• Obafemi Awolowo publishes book; Path to Nigerian Freedom


  • University College Ibadan is opened October 1 at 56th General Military Hospital on Eleyele Waterworks Road, the temporary campus.
  • Cyprian Ekwensi publishes his novella, When Love Whispers
  • Alfred Rewan– led protest against racism of Bristol Hotel leads to Governor-General Arthur Richard banning all forms of racial segregation in Nigeria.


  • Nigerian Tribune Newspapers established by Obafemi Awolowo in November
  • Ladoke Akintola returnes from the UK to join politics 
  • Adeniji Adele named new Oba of Lagos
  • Foundation stone of All Saints’ Cathedral , Onitsha laid in November by Governor-General John Stuart Macpherson
  • Massacre of twenty-one coal miners November 18 at Ivy Valley Enugu amplifies call for independence among Zikists
  • Teslim Balogun earnes the nickname “Thunder” for his performance in the Nigerian Challenge Cup finals 
  • Novelist D.O Fagunwa publishes Igbo Olodumare
  • Kingsway Stores completes and gets opened by the British Governor of Nigeria.


  • Karim Babalola Olowu wins two silver medals as Nigerian representative at the British Commonwealth Games
  • Herbert Ogunde’s group is outlawed and he is arrested for sedition by the colonialists when he stages Bread and Bullet in the city of Kano
  • The Nigeria Amateur Boxing Association, NABA, is formed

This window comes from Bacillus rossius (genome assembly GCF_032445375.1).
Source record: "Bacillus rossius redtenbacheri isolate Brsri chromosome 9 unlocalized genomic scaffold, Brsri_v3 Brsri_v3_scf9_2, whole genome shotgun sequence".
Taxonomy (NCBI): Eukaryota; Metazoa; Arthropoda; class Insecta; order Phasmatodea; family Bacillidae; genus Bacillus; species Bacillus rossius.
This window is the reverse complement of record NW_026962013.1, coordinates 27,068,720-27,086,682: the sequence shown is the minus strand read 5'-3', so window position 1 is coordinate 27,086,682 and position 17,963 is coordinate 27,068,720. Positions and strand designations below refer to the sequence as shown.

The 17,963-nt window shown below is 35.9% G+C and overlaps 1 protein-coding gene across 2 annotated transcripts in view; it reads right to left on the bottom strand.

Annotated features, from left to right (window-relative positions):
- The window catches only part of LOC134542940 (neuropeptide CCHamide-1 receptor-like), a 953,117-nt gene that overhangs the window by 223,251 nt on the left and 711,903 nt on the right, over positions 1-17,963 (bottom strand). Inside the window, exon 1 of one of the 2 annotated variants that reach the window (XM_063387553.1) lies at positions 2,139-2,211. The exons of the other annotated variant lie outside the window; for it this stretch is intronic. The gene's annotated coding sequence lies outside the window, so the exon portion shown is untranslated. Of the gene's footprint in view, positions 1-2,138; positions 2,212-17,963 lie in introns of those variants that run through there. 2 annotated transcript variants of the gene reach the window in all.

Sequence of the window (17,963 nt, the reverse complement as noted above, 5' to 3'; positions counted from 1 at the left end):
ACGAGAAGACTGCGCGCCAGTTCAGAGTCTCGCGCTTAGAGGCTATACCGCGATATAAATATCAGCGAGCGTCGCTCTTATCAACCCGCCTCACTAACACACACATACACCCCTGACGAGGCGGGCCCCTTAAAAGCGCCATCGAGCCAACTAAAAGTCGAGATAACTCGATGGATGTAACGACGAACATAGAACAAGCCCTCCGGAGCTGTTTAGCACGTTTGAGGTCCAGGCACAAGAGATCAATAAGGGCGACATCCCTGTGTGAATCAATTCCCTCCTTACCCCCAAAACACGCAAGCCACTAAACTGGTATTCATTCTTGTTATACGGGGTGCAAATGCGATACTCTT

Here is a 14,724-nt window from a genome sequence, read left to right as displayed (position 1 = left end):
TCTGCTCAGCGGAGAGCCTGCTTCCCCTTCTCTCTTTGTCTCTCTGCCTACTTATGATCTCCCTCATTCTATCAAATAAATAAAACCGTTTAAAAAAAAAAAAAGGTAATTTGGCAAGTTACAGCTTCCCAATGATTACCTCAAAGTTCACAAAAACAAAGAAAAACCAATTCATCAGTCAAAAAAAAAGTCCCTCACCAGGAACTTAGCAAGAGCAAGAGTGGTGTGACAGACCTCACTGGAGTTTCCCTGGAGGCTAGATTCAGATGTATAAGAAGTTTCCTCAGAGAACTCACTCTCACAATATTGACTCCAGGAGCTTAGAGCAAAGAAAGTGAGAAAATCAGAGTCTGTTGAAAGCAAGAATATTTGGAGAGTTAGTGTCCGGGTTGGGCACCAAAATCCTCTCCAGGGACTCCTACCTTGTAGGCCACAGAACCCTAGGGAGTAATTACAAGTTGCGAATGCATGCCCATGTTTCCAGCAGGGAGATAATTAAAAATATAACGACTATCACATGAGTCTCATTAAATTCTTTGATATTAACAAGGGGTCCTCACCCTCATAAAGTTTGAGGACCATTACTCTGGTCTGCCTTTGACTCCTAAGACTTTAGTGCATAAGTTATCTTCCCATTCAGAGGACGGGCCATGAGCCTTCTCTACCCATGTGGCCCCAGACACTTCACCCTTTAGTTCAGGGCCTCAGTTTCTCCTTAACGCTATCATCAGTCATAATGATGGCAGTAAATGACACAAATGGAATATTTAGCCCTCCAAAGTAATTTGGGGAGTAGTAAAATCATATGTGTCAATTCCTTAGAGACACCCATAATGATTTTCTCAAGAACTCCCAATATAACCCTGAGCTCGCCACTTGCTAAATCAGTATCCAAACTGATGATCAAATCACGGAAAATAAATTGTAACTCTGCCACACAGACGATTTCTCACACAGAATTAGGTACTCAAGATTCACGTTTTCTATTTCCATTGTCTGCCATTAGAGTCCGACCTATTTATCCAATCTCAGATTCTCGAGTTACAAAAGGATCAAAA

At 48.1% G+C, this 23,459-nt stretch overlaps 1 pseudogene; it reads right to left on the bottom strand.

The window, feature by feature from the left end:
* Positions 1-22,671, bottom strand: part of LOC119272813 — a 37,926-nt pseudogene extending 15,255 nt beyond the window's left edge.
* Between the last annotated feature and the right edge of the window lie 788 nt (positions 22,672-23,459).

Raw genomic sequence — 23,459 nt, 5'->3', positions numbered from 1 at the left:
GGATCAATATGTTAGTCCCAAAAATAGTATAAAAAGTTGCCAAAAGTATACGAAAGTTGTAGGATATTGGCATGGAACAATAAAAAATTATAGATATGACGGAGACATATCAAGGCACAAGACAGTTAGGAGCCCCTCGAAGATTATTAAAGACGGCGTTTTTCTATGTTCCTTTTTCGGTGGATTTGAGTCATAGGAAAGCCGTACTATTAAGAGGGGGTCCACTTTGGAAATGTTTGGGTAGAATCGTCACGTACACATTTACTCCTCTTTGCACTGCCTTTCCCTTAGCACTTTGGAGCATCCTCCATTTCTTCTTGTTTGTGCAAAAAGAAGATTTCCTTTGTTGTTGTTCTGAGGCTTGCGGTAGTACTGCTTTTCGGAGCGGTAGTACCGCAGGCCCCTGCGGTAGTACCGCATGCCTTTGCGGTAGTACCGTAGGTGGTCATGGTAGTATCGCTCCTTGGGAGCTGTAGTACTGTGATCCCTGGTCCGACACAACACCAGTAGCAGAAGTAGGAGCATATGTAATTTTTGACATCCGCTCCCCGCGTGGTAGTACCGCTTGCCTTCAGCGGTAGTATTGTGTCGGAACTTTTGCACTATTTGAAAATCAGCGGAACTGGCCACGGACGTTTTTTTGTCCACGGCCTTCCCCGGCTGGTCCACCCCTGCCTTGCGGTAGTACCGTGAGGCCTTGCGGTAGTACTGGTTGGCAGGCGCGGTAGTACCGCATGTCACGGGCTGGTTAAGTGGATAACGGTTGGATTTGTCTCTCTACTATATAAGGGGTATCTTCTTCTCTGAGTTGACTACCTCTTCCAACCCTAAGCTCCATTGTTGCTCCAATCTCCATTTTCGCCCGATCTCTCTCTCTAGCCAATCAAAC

• Ogunde sings Yoruba Ronu
  • Awolowo and colleagues form the Action Group (AG)
  • AG turnes the tables on Zik’s NCNC through grassroot canvassing. Zik retreats to the East “whence he came”
  • Awolowo resumes office as Premier of the Western Region under colonial rule
  • Shell in collaboration with British Petroleum exploits 450 barrels of oil in Akata I oil well


  • Gabriel Okara wins the first ever National Poetry Prize
  • Novel by Amos Tutuola, The Palm-wine Drinkard is published and becomes the first Nigerian book to achieve critical acclaims and international fame.
  • Akintola Williams arrives from UK to establish, at 32, Africa’s first indigenous chartered accounting firm.


  • Process for Nigeria’s independence begins with first Constitutional Conference in London
  • Fatai Olagunju starts his musical career after encountering the music of legendary artists like Tunde King and Irewole Denge
  • Northern NPC parliamentarians rejects self-government, asking to first consult their 123 constituencies.


  • Nnamdi Azikiwe becomes the Premier of the Eastern Region
  • Azikiwe leads the African delegation to the Pan-African congress in Manchester, England, alongside Ghana’s Kwame Nkrumah and Kenya’s Jomo Kenyatta.
  • Emmanuel Ifeajuna wins gold at the 1954 Vancouver Empire Games 
  • Victor Olaiya launches his own band, the Cool Cats at the West End Café in Lagos and became popular, promoting himself with numerous recorded hits.
  • Novelist Mabel Segun is published in German anthologies, becoming arguably Nigeria’s first female to be published.
  • Cyprian Ekwensi’s People of the City brings him to limelight
  • Margaret Ekpo, women activist meets counterpart, Funmilayo Kuti in Abeokuta
  • Nigerians expelled from Ghana
  • Oba Adeniran Adeyemi, the Alafin of Oyo asked by Western region government to go into voluntary exile